The Council of Trent confirmed the doctrine of the indissolubility of sacramental marriage and explained that this corresponded to the teaching of the Gospel (cf. DH 1807). Sometimes it is maintained that the Church de facto tolerated the Eastern practice. But this is not correct. The canonists constantly referred to it as an abuse. And there is evidence that groups of Orthodox Christians on becoming Catholic had to subscribe to an express acknowledgment of the impossibility of second or third marriages.
Note also the placing of "Church of England" in quotes. I can't help wondering if, to the extent that Francis does not have a European a focus as John Paul and Benedict, there's less concern under his guidance about speaking clearly about the areas in which the Orthodox Churches and Protestant groups do not conform to Church teaching and practice.

Muller goes on to specifically reject several approaches to dealing with divorced and remarried couples which have been suggested of late by those hoping for change:
It is frequently suggested that remarried divorcees should be allowed to decide for themselves, according to their conscience, whether or not to present themselves for holy communion. This argument, based on a problematical concept of “conscience”, was rejected by a document of the CDF in 1994. Naturally, the faithful must consider every time they attend Mass whether it is possible to receive communion, and a grave unconfessed sin would always be an impediment. At the same time they have the duty to form their conscience and to align it with the truth. In so doing they listen also to the Church’s Magisterium, which helps them “not to swerve from the truth about the good of man, but rather, especially in more difficult questions, to attain the truth with certainty and to abide in it” (Veritatis Splendor, 64). If remarried divorcees are subjectively convinced in their conscience that a previous marriage was invalid, this must be proven objectively by the competent marriage tribunals. Marriage is not simply about the relationship of two people to God, it is also a reality of the Church, a sacrament, and it is not for the individuals concerned to decide on its validity, but rather for the Church, into which the individuals are incorporated by faith and baptism. “If the prior marriage of two divorced and remarried members of the faithful was valid, under no circumstances can their new union be considered lawful, and therefore reception of the sacraments is intrinsically impossible. The conscience of the individual is bound to this norm without exception” (Cardinal Joseph Ratzinger, “The Pastoral approach to marriage must be founded on truth” L’Osservatore Romano, English edition, 7 December 2011, p. 4)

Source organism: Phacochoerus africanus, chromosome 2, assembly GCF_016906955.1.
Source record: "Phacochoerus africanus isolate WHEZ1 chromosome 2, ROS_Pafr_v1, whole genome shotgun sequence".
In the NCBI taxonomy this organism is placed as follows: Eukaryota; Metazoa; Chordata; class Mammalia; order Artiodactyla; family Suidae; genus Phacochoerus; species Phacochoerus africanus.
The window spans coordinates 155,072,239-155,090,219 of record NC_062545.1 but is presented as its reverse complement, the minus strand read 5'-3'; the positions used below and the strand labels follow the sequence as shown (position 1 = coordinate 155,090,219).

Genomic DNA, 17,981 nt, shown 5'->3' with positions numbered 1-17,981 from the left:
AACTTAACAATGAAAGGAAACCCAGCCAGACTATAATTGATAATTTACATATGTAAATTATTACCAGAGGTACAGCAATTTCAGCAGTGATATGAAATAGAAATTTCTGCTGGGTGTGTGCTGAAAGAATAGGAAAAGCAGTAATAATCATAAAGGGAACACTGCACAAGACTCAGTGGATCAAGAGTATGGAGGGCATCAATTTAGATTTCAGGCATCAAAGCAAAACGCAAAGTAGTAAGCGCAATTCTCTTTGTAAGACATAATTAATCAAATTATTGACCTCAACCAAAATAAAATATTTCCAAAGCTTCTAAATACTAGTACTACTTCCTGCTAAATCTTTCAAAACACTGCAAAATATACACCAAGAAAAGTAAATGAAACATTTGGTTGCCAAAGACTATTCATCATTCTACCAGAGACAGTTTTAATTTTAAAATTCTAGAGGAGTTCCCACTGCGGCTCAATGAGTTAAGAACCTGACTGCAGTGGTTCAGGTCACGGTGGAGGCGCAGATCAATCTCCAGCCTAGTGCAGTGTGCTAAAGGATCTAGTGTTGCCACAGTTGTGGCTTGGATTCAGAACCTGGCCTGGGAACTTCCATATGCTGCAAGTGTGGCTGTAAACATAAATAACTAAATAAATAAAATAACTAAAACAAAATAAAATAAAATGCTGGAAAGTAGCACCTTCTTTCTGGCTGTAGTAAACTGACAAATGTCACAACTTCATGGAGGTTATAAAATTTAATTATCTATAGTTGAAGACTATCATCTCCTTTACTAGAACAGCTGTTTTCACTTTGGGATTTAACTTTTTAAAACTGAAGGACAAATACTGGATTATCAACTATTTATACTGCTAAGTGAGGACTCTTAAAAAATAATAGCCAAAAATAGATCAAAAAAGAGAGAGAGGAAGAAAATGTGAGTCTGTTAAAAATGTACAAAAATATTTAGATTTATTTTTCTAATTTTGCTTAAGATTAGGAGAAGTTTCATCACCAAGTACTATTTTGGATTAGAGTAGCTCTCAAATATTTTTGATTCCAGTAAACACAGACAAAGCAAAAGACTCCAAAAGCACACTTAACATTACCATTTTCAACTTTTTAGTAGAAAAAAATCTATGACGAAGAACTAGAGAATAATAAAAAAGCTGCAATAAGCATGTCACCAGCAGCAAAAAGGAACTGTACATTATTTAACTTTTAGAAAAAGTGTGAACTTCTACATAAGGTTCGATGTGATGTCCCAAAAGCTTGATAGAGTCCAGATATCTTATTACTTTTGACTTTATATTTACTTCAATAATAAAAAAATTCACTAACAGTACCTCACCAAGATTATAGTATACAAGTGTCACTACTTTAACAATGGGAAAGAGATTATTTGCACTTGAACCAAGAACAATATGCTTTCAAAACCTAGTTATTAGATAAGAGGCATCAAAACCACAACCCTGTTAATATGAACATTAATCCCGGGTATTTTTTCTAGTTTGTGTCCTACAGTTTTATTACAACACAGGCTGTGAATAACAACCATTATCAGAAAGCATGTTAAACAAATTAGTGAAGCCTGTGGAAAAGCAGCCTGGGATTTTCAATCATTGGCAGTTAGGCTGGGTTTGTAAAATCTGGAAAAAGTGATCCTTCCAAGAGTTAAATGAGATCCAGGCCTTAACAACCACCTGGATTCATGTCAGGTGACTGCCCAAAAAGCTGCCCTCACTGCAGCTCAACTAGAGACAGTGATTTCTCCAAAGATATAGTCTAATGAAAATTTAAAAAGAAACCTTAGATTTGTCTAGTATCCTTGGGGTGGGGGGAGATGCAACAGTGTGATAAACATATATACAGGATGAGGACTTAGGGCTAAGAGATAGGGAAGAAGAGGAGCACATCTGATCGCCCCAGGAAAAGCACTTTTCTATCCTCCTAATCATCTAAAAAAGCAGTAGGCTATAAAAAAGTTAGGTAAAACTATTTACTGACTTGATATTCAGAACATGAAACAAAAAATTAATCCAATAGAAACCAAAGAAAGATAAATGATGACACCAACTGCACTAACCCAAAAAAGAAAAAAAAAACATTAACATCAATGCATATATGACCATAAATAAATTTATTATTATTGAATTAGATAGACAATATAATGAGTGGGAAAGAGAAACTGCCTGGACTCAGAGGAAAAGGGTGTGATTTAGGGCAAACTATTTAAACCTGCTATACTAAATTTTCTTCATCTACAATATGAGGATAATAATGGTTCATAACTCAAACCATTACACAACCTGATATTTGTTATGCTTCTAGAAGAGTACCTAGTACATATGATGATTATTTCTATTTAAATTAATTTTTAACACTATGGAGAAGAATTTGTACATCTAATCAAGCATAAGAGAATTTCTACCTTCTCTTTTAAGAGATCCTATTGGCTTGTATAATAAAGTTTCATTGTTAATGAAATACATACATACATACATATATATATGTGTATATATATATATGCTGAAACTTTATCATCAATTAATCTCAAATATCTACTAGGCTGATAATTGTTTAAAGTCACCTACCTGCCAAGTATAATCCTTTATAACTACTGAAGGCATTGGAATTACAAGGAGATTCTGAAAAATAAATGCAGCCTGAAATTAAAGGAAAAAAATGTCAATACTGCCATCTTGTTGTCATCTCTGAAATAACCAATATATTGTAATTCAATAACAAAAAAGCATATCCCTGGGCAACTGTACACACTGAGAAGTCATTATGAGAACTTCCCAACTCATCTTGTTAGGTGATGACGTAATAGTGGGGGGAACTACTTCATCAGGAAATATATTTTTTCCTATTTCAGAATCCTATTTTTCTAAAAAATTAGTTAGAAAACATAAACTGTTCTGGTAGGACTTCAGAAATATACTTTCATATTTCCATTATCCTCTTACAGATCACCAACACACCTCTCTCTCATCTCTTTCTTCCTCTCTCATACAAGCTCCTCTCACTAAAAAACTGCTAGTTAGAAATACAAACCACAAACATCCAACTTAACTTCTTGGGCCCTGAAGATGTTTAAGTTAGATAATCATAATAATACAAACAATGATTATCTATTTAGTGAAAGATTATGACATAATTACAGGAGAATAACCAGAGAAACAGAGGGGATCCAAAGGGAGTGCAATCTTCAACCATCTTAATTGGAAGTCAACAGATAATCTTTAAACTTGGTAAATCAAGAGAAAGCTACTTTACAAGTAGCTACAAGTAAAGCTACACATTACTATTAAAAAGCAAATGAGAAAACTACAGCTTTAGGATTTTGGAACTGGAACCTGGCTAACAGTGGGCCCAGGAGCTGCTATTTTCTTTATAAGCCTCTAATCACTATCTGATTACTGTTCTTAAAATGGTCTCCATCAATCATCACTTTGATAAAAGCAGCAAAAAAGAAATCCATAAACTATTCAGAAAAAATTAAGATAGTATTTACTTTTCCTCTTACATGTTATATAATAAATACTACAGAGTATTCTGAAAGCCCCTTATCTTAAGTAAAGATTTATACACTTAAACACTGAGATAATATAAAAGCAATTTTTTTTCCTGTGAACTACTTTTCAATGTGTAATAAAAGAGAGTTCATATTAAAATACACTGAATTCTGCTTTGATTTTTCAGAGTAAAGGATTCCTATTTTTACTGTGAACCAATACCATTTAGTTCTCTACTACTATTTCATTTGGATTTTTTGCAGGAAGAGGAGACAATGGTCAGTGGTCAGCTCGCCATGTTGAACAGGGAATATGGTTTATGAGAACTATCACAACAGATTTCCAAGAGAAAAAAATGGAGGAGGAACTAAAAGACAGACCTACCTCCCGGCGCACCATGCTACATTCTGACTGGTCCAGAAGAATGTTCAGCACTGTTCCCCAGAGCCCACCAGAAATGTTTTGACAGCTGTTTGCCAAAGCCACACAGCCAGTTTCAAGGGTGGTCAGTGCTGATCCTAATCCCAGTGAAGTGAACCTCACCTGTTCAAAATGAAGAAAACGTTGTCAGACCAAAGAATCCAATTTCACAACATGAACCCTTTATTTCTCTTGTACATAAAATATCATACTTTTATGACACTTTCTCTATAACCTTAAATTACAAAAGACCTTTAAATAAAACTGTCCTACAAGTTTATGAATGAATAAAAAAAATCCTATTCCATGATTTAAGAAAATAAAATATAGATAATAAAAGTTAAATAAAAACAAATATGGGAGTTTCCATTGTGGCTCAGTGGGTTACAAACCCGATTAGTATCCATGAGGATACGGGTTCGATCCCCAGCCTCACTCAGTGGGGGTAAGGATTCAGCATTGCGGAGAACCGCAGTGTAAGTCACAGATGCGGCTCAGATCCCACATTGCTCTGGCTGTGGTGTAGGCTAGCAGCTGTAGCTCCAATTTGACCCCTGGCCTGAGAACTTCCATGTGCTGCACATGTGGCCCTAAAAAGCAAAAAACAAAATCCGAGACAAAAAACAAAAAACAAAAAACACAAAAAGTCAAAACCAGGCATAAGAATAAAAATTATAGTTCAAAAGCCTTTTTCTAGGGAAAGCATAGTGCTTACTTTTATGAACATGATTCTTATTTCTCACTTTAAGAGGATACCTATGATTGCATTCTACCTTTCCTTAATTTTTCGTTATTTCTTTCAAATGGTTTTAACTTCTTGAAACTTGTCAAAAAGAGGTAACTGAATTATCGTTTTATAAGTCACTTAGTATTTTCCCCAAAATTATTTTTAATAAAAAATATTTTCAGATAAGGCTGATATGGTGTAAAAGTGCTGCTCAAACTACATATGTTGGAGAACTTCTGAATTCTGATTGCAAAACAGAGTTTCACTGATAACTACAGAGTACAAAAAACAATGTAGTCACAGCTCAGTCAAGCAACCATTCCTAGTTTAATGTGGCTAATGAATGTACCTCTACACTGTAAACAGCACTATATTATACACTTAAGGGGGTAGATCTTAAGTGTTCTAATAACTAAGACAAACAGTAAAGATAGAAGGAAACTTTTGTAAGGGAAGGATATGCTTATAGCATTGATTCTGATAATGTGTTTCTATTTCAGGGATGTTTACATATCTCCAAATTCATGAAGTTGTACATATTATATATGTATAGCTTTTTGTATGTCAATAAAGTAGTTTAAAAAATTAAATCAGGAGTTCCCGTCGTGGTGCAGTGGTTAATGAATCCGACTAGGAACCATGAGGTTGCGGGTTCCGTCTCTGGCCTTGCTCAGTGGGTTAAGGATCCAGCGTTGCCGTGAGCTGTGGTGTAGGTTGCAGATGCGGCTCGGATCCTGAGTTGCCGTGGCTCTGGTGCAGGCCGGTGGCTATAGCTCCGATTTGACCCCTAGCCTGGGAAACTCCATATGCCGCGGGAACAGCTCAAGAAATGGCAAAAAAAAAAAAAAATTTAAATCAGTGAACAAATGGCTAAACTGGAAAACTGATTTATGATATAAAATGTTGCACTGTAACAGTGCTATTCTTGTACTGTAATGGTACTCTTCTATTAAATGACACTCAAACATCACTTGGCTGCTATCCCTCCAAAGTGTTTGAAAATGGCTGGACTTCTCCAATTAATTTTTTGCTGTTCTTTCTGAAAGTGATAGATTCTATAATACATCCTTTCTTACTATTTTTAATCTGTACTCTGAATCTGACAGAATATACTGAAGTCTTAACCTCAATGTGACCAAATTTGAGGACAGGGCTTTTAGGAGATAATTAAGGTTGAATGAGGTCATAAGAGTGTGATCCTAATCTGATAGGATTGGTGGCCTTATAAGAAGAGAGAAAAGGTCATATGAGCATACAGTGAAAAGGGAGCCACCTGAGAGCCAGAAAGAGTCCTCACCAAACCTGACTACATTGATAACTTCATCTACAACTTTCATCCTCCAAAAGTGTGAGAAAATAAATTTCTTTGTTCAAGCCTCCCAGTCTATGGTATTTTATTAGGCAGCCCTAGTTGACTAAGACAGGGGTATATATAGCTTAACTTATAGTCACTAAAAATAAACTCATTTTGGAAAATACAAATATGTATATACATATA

The teaching on epikeia, too – according to which a law may be generally valid, but does not always apply to concrete human situations – may not be invoked here, because in the case of the indissolubility of sacramental marriage we are dealing with a divine norm that is not at the disposal of the Church. Nevertheless – as we see from the privilegium Paulinum – the Church does have the authority to clarify the conditions that must be fulfilled for an indissoluble marriage, as taught by Jesus, to come about. On this basis, the Church has established impediments to marriage, she has recognized grounds for annulment, and she has developed a detailed process for examining these.

A further case for the admission of remarried divorcees to the sacraments is argued in terms of mercy. Given that Jesus himself showed solidarity with the suffering and poured out his merciful love upon them, mercy is said to be a distinctive quality of true discipleship. This is correct, but it misses the mark when adopted as an argument in the field of sacramental theology. The entire sacramental economy is a work of divine mercy and it cannot simply be swept aside by an appeal to the same. An objectively false appeal to mercy also runs the risk of trivializing the image of God, by implying that God cannot do other than forgive. The mystery of God includes not only his mercy but also his holiness and his justice. If one were to suppress these characteristics of God and refuse to take sin seriously, ultimately it would not even be possible to bring God’s mercy to man. Jesus encountered the adulteress with great compassion, but he said to her “Go and do not sin again” (Jn 8:11). God’s mercy does not dispense us from following his commandments or the rules of the Church. Rather it supplies us with the grace and strength needed to fulfil them, to pick ourselves up after a fall, and to live life in its fullness according to the image of our heavenly Father. [emphasis added]